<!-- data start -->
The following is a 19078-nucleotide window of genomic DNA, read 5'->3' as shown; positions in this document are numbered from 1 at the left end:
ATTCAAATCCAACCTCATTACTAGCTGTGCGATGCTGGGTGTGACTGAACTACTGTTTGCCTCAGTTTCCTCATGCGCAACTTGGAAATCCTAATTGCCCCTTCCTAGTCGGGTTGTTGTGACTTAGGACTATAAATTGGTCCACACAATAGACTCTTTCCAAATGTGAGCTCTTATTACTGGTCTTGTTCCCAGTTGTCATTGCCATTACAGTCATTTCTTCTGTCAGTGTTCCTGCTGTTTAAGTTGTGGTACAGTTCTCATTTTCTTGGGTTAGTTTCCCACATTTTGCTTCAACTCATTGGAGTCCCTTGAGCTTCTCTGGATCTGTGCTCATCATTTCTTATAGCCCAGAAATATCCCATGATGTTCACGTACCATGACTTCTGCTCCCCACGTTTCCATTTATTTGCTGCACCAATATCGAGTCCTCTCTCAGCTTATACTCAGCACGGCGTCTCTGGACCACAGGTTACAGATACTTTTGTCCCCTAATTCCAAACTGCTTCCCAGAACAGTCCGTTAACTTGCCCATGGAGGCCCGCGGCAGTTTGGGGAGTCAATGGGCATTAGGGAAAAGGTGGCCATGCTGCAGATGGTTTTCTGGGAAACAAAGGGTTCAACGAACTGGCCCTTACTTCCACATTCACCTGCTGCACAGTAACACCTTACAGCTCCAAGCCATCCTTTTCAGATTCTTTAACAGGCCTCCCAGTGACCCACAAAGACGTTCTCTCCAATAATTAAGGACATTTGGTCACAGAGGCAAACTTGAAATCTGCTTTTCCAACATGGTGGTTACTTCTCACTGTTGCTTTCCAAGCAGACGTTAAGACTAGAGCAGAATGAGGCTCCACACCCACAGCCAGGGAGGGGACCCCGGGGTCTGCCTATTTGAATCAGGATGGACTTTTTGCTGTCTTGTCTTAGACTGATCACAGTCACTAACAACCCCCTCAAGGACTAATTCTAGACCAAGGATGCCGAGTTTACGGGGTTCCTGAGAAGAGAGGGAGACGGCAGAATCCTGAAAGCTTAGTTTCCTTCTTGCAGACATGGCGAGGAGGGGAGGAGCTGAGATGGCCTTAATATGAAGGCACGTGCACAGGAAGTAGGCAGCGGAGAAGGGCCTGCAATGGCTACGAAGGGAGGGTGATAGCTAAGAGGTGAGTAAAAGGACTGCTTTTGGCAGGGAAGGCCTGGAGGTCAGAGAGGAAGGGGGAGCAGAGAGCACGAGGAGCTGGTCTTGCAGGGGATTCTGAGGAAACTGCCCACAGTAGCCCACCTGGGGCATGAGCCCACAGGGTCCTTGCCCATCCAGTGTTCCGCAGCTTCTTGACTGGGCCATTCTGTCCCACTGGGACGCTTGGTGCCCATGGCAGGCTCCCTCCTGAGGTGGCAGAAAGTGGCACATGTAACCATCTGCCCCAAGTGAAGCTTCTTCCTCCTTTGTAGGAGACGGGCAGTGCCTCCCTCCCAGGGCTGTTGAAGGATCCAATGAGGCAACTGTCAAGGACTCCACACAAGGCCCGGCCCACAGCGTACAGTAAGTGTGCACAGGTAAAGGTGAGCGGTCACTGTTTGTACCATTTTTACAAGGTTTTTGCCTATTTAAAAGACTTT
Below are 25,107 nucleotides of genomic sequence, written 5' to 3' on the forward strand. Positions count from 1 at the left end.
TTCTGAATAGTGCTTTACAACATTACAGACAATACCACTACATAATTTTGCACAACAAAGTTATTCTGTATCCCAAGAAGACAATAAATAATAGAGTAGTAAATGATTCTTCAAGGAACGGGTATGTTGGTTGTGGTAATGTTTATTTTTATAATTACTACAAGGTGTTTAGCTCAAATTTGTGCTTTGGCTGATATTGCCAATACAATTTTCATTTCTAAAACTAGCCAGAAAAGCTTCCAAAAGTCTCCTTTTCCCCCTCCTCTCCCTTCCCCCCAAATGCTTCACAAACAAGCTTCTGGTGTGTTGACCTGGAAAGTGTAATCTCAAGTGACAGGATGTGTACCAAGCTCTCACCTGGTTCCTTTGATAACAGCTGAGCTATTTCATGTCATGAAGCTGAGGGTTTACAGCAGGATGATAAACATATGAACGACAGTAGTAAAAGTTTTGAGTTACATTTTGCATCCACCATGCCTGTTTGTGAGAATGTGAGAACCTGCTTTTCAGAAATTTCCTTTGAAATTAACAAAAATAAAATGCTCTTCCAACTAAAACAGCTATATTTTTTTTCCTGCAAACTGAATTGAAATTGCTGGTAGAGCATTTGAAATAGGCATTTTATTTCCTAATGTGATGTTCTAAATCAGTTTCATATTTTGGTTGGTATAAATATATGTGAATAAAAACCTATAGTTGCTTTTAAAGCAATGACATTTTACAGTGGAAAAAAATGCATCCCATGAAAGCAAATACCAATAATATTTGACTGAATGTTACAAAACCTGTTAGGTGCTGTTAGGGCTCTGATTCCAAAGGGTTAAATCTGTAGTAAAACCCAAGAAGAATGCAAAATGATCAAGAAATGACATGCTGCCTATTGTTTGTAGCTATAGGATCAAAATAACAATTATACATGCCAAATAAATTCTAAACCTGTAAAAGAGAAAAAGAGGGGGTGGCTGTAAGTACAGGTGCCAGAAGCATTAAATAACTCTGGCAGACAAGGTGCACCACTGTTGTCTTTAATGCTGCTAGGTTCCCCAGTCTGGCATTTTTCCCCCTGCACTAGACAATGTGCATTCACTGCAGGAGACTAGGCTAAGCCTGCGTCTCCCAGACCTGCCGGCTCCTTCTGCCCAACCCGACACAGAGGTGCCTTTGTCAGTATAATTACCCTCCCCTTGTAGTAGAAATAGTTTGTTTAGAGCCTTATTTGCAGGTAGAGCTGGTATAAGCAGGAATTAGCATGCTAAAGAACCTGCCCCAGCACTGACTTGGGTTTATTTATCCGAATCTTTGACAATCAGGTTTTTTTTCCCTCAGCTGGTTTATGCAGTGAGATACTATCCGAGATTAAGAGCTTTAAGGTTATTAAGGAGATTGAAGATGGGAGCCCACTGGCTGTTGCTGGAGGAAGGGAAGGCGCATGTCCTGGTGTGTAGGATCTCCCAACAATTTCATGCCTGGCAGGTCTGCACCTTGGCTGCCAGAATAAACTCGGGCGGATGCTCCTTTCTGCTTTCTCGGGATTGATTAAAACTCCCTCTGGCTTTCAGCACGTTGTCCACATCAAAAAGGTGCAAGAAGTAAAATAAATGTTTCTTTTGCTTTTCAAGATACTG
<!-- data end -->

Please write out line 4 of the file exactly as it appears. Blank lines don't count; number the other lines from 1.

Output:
TTCTGAATAGTGCTTTACAACATTACAGACAATACCACTACATAATTTTGCACAACAAAGTTATTCTGTATCCCAAGAAGACAATAAATAATAGAGTAGTAAATGATTCTTCAAGGAACGGGTATGTTGGTTGTGGTAATGTTTATTTTTATAATTACTACAAGGTGTTTAGCTCAAATTTGTGCTTTGGCTGATATTGCCAATACAATTTTCATTTCTAAAACTAGCCAGAAAAGCTTCCAAAAGTCTCCTTTTCCCCCTCCTCTCCCTTCCCCCCAAATGCTTCACAAACAAGCTTCTGGTGTGTTGACCTGGAAAGTGTAATCTCAAGTGACAGGATGTGTACCAAGCTCTCACCTGGTTCCTTTGATAACAGCTGAGCTATTTCATGTCATGAAGCTGAGGGTTTACAGCAGGATGATAAACATATGAACGACAGTAGTAAAAGTTTTGAGTTACATTTTGCATCCACCATGCCTGTTTGTGAGAATGTGAGAACCTGCTTTTCAGAAATTTCCTTTGAAATTAACAAAAATAAAATGCTCTTCCAACTAAAACAGCTATATTTTTTTTCCTGCAAACTGAATTGAAATTGCTGGTAGAGCATTTGAAATAGGCATTTTATTTCCTAATGTGATGTTCTAAATCAGTTTCATATTTTGGTTGGTATAAATATATGTGAATAAAAACCTATAGTTGCTTTTAAAGCAATGACATTTTACAGTGGAAAAAAATGCATCCCATGAAAGCAAATACCAATAATATTTGACTGAATGTTACAAAACCTGTTAGGTGCTGTTAGGGCTCTGATTCCAAAGGGTTAAATCTGTAGTAAAACCCAAGAAGAATGCAAAATGATCAAGAAATGACATGCTGCCTATTGTTTGTAGCTATAGGATCAAAATAACAATTATACATGCCAAATAAATTCTAAACCTGTAAAAGAGAAAAAGAGGGGGTGGCTGTAAGTACAGGTGCCAGAAGCATTAAATAACTCTGGCAGACAAGGTGCACCACTGTTGTCTTTAATGCTGCTAGGTTCCCCAGTCTGGCATTTTTCCCCCTGCACTAGACAATGTGCATTCACTGCAGGAGACTAGGCTAAGCCTGCGTCTCCCAGACCTGCCGGCTCCTTCTGCCCAACCCGACACAGAGGTGCCTTTGTCAGTATAATTACCCTCCCCTTGTAGTAGAAATAGTTTGTTTAGAGCCTTATTTGCAGGTAGAGCTGGTATAAGCAGGAATTAGCATGCTAAAGAACCTGCCCCAGCACTGACTTGGGTTTATTTATCCGAATCTTTGACAATCAGGTTTTTTTTCCCTCAGCTGGTTTATGCAGTGAGATACTATCCGAGATTAAGAGCTTTAAGGTTATTAAGGAGATTGAAGATGGGAGCCCACTGGCTGTTGCTGGAGGAAGGGAAGGCGCATGTCCTGGTGTGTAGGATCTCCCAACAATTTCATGCCTGGCAGGTCTGCACCTTGGCTGCCAGAATAAACTCGGGCGGATGCTCCTTTCTGCTTTCTCGGGATTGATTAAAACTCCCTCTGGCTTTCAGCACGTTGTCCACATCAAAAAGGTGCAAGAAGTAAAATAAATGTTTCTTTTGCTTTTCAAGATACTG